Clearly, the bullish run over the last few days indicates the stock market expects Bernanke to delay the gradual tapering of quantitative easing until later.  However, if Bernanke indicates, in today's press conference, that now is the time to start, then I expect a rout on Wall Street, easily dropping 200 points.

How should the long-term investor, as opposed to the short-term trader, think about all of this?

Yes, the game is fixed by Bernanke -- the short-term traders game that is.  But, that's not new.  Short-term traders often try to fix the game themselves.  Long-term investors, like Warren Buffet, largely ignore the short-term gyrations of the markets.  Buy something you like and hold it, until you find something you like better.

The fact that the short-term market is now "fixed" by Bernanke, instead of by the traders, was the price we paid to avoid a depression in 2008-09.  He is clearly quite anxious to take the training wheels off the economy by decreasing the amount of quantitative easing.  When that happens, short-term traders will panic and sell on the news, but don't forget Bernanke will not begin the tapering until the economy is stronger, which is good for long-term investors.

Buy something you like and hold it, until you find something you like better.  And, yes, that includes . . . cash!

Tuesday, June 18, 2013

Work Is Not Evil

I have a relative whose only ambition in life was NOT to work.  It was a negative ambition that I never understood. Sadly,it is also a "luxury" that fewer and fewer people have.

The Great Recession has many older Americans considering the prospects of staying in the workforce past their normal retirement age. But, working past your normal retirement age is not a new necessity. According to the Social Security Administration, more than 30% of individuals between the ages of 70 and 74 reported income from earnings from a job in 2010, the latest year for which data is available. Among a younger age group, those individuals between 65 and 69, nearly 49% had income from a job.

Some remain employed for personal reasons, such as a desire for stimulation and social contact; others still want a regular paycheck. Another new survey found 51% of baby-boomers expect to work after retirement.  Of those, 28% expect to work part-time and 18% want to start an entirely different career. Whatever the reason, the decision to continue working into your senior years will have a positive impact on your financial future.

Working later in life may permit you to continue adding to your retirement savings and delay making withdrawals. For example, if you earn enough to forgo Social Security benefits until after your full retirement age, your eventual benefit will increase by between 5.5% and 8% per year for each year that you wait, depending on the year of your birth. 

Depending on the circumstances of your career, working enables you to continue adding to your retirement nest egg. If you have access to an employer-sponsored retirement plan, you may be able to make contributions and continue building retirement assets. If not, consider whether you can fund an IRA. Just remember that after age 70 1/2, you will be required to make withdrawals, known as required minimum distributions (RMDs), from traditional 401(k)s and traditional IRAs. RMDs are not required from Roth IRAs and Roth 401(k)s.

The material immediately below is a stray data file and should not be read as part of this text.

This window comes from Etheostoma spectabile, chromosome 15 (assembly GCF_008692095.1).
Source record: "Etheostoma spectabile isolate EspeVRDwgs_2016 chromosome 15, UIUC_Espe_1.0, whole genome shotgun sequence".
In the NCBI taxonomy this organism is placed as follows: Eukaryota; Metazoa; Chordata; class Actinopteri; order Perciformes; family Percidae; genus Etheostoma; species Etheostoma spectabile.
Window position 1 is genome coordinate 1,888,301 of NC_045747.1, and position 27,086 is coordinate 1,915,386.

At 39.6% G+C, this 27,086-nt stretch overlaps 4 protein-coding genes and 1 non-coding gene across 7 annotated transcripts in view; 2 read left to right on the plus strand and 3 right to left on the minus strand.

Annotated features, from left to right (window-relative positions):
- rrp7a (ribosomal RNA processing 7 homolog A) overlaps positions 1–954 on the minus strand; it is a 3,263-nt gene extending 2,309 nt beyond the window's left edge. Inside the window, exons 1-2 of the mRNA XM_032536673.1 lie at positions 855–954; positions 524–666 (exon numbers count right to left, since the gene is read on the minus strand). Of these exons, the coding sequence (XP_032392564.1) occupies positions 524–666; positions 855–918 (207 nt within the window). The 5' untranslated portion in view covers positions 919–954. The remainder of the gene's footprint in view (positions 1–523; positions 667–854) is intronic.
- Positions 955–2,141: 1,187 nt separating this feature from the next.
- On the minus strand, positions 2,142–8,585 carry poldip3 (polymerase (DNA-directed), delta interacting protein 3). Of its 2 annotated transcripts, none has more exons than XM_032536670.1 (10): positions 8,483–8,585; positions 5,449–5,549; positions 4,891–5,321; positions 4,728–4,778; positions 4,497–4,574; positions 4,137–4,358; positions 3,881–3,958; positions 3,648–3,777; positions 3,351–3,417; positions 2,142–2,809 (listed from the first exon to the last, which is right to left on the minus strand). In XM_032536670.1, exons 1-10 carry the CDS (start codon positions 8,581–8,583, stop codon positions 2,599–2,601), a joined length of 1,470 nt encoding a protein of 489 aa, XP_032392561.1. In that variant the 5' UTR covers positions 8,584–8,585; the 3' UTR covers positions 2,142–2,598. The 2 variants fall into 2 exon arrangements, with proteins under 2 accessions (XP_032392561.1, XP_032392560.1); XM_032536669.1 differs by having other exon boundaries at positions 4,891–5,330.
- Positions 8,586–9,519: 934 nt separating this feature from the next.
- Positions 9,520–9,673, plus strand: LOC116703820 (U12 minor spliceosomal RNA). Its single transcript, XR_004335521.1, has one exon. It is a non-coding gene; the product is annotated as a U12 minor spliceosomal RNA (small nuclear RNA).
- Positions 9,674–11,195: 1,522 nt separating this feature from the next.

Even if you do not have access to a retirement account, continuing to earn income may help you to delay tapping your personal assets for living expenses, which could help your portfolio last longer in the years to come. Whatever your decision, be sure to apply for Medicare at age 65. In certain circumstances, medical insurance might cost more if you delay your application.

Work doesn't have to be a chore. You may find opportunities to work part time, on a seasonal basis, or capitalize on a personal interest that you didn't have time to pursue earlier in life.  Most of all, don't feel sorry for yourself.  There's more to life than NOT working!

Oh, by the way, 6% of those planning to work after retirement just want to avoid being around their spouse.  Your bank account doesn't care what your reason is . . . as long as you keep working!

Sunday, June 16, 2013

The Second Time Around

I just re-read one of the best investment books ever written:  Unexpected Returns:  Understanding Secular Stock Market Cycles, written by Ed Easterling in 2005.  When I read it the first time, the most interesting lesson was what he styled the "Y-curve effect."  He demonstrated pretty clearly that PE multiples decrease whenever there is a change in the rate of inflation.  In other words, investors will pay less for every dollar of earnings-per-share whenever inflation either goes up or goes down.  Change or uncertainty of any sort scares investors and stops them from paying top price for a stock.

Easterling has been in the investment press quite a bit recently, discussing two things:  (1) that the current stock market is NOT over-valued but (2) we remain in a long term bear cycle, despite much recent discussion that we have finally entered the bull part of the cycle.  We often say the market is over-valued based on the price-earnings ratio (P/E), i.e., the stock price divided by the earnings-per-share.  However, there is research from Yale's Robert Schiller that 10-year cyclically adjusted P/E, or CAPE ratio, is more meaningful.  Using that measure, investors are currently buying stock for 23.2 times each dollar of earnings-per-share of stock, or $23.20 per share for a stock with $1 earnings-per-share, which is relatively low.  During the tech boom of 1999, the CAPE ratio was 44.2 times.